Syrian security forces pursuing anti-government protesters have surrounded a central town that has become a hotbed of dissent against President Bashar Assad's regime, sending residents fleeing, activists said Monday.
The prime minister of Turkey, a former close ally, warned Assad that his regime could face a demise like those in Tunisia, Egypt and Libya if the violent suppression of protests does not stop.
Syria has come under blistering international condemnation for its deadly crackdown on anti-government protests that began in March, and U.S. and European leaders have demanded Assad step down.
But the comments from Turkey were some of the bluntest warnings yet and were particularly biting because they came from a leader whose government had extensive diplomatic ties with Syria.
"The only way out is to immediately silence arms and to listen to the people's demands," said Prime Minister Recep Tayyip Erdogan of Turkey, speaking in his monthly address aired on Turkish TV late Sunday. "We have been watching the fate of those who did not chose this path in the past few months in Tunisia, in Egypt -- and now in Libya -- as a warning and with sadness."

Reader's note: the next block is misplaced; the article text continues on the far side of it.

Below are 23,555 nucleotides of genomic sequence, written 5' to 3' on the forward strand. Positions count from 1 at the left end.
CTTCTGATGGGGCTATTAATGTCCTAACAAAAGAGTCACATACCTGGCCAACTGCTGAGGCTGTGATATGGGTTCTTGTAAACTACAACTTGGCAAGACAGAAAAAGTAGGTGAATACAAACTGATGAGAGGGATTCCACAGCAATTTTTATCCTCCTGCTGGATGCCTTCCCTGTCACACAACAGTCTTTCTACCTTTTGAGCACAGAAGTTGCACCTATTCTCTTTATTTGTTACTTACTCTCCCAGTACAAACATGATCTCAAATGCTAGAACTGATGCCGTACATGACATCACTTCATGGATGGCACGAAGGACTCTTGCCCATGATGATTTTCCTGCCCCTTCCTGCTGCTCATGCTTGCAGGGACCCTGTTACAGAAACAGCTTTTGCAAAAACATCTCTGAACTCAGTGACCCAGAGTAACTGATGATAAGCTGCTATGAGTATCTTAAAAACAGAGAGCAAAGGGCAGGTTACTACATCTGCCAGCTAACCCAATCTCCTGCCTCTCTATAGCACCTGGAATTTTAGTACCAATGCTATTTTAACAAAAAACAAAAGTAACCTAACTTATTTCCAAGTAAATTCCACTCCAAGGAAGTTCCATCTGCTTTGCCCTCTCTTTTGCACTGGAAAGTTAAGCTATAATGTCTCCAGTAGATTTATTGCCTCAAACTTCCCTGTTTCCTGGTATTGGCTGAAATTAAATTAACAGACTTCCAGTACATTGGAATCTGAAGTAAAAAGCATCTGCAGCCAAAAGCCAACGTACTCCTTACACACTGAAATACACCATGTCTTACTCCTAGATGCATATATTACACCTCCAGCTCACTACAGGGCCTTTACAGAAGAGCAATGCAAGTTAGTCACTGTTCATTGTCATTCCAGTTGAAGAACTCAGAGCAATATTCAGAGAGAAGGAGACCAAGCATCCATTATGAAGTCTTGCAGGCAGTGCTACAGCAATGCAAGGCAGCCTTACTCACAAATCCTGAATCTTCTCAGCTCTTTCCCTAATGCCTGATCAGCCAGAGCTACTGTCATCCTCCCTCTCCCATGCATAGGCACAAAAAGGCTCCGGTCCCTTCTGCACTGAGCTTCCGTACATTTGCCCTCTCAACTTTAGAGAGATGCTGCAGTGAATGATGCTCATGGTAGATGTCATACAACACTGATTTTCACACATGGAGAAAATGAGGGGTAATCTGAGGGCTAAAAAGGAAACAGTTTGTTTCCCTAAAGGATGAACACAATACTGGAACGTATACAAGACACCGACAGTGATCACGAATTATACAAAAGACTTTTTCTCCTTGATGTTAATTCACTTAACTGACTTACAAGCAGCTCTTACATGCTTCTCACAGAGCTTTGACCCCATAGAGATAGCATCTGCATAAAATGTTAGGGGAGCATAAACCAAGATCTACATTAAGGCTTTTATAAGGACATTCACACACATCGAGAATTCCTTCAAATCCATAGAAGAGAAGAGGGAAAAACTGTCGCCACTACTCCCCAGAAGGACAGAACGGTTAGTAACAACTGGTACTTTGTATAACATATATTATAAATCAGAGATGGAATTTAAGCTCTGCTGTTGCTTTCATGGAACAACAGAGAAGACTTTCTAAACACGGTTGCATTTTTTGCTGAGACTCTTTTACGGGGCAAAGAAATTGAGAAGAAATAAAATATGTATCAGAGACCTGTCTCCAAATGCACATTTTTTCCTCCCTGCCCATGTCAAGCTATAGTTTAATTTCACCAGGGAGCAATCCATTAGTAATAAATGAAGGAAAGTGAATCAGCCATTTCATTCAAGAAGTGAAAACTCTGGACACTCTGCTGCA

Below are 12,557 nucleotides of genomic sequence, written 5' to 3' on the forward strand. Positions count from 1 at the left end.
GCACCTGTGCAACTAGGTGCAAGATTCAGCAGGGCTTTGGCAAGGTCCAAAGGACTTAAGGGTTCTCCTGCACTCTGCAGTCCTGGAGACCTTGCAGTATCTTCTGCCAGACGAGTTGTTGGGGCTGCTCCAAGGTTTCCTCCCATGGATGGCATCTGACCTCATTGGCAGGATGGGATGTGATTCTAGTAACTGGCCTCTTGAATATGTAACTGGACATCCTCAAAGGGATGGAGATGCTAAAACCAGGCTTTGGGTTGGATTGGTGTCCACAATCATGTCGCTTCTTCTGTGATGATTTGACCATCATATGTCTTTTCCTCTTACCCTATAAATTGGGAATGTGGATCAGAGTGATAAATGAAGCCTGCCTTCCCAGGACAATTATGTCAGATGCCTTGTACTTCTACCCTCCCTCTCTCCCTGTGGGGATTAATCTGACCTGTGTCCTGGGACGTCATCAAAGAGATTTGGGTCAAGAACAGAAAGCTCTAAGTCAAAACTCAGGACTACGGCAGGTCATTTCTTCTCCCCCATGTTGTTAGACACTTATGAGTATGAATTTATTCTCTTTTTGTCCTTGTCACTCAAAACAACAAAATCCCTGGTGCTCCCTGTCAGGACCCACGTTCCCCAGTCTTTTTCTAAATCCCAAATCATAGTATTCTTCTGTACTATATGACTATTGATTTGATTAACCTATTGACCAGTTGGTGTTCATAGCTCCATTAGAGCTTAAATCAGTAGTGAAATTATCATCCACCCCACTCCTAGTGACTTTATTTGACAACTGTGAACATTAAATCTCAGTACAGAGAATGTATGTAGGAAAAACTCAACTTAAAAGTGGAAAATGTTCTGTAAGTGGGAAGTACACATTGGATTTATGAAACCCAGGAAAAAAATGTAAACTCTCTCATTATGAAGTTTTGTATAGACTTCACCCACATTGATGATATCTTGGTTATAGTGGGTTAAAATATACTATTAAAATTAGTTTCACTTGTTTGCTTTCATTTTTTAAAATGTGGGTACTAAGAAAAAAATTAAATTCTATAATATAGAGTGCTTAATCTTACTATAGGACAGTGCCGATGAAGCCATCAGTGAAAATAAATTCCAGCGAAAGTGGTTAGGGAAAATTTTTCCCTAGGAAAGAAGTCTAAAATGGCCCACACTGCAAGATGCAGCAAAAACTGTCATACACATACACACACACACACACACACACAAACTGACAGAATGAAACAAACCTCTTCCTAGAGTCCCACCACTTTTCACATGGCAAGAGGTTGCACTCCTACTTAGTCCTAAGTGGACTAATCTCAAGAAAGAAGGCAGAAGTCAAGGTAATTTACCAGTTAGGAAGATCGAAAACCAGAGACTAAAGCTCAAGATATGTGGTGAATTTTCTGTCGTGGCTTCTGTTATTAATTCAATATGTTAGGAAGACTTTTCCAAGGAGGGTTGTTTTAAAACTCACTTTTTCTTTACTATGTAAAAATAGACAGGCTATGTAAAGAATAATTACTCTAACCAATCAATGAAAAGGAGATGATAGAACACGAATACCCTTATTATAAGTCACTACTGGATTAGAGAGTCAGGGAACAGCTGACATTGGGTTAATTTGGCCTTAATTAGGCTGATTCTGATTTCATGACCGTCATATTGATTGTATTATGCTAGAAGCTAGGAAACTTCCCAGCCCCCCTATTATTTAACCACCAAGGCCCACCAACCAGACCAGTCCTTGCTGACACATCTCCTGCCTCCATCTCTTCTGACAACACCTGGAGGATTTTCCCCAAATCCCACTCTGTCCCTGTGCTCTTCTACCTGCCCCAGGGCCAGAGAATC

"Demands for democracy and freedom are the people's just demands. In today's world, there is no place for one-man rule, for autocratic regimes and closed communities," he said.
In the central town of Rastan, heavy machine gun fire by the security forces and the army was reported at its southern entrance.
The Local Coordination Committees activist network said the heavy deployment around Rastan, which started early Monday, sent residents fleeing out of fear the town would be stormed.
Rastan, on the main highway to Turkey, has been the site of intense anti-regime protests.
The operations there are part of the regime's deadly crackdown on anti-government protests. Human rights groups say more than 2,000 people have been killed since the start of the uprising in March.
Rights groups said three people were killed overnight in the eastern town of al-Boukamal near the border with Iraq. Rami Abdul-Rahman, head of the London-based Syrian Observatory for Human Rights, said the three were killed during raids by security forces in pursuit of activists in the town.
Sporadic gunfire and shootings were also reported in various parts of the country.